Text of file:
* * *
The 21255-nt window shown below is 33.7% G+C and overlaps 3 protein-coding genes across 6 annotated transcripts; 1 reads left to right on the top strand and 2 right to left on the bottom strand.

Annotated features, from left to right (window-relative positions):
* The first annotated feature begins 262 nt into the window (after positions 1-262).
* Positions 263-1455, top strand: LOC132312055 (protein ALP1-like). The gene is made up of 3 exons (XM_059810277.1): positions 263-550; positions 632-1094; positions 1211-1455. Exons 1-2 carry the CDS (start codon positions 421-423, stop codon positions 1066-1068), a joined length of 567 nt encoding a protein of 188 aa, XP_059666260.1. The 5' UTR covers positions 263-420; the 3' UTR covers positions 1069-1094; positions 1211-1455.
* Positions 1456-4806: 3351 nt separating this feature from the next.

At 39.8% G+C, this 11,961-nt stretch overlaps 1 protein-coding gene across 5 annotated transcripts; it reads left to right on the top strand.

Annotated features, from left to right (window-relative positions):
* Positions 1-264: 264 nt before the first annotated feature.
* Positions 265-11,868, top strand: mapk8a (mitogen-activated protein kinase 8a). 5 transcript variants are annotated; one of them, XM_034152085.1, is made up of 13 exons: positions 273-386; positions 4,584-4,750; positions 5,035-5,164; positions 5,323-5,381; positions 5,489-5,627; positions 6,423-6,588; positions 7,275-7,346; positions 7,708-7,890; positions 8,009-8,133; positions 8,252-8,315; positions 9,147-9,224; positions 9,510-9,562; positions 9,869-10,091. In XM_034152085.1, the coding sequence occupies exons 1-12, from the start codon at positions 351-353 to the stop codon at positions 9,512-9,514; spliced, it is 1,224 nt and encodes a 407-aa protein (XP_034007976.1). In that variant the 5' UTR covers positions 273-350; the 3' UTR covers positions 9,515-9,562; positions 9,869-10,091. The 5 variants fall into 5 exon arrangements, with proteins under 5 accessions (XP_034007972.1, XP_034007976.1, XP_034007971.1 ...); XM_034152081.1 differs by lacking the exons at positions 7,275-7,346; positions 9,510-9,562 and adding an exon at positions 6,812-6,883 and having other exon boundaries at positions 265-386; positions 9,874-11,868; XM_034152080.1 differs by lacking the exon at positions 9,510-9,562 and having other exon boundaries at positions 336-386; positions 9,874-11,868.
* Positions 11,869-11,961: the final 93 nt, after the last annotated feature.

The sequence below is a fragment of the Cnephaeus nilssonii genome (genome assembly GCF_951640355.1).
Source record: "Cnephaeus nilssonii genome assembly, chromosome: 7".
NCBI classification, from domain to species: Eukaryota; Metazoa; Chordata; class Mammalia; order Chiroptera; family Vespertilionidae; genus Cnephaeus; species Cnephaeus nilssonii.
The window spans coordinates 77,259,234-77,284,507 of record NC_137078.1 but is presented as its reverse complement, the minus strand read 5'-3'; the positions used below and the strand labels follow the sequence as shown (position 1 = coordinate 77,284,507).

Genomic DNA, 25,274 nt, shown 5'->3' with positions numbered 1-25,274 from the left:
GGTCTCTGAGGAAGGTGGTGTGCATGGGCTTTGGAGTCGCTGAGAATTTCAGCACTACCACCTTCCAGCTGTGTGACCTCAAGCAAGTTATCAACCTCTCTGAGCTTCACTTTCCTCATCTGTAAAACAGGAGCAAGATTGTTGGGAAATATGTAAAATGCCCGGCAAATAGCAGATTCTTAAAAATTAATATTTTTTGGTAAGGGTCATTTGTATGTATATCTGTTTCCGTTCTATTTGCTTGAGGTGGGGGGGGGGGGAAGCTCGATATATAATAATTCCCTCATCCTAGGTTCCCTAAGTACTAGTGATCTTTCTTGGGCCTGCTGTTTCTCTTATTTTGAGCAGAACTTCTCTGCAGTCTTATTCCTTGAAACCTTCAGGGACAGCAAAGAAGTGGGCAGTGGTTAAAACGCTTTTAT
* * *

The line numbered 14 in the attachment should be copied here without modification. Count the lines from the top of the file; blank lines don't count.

The window spans coordinates 77,259,234-77,284,507 of record NC_137078.1 but is presented as its reverse complement, the minus strand read 5'-3'; the positions used below and the strand labels follow the sequence as shown (position 1 = coordinate 77,284,507).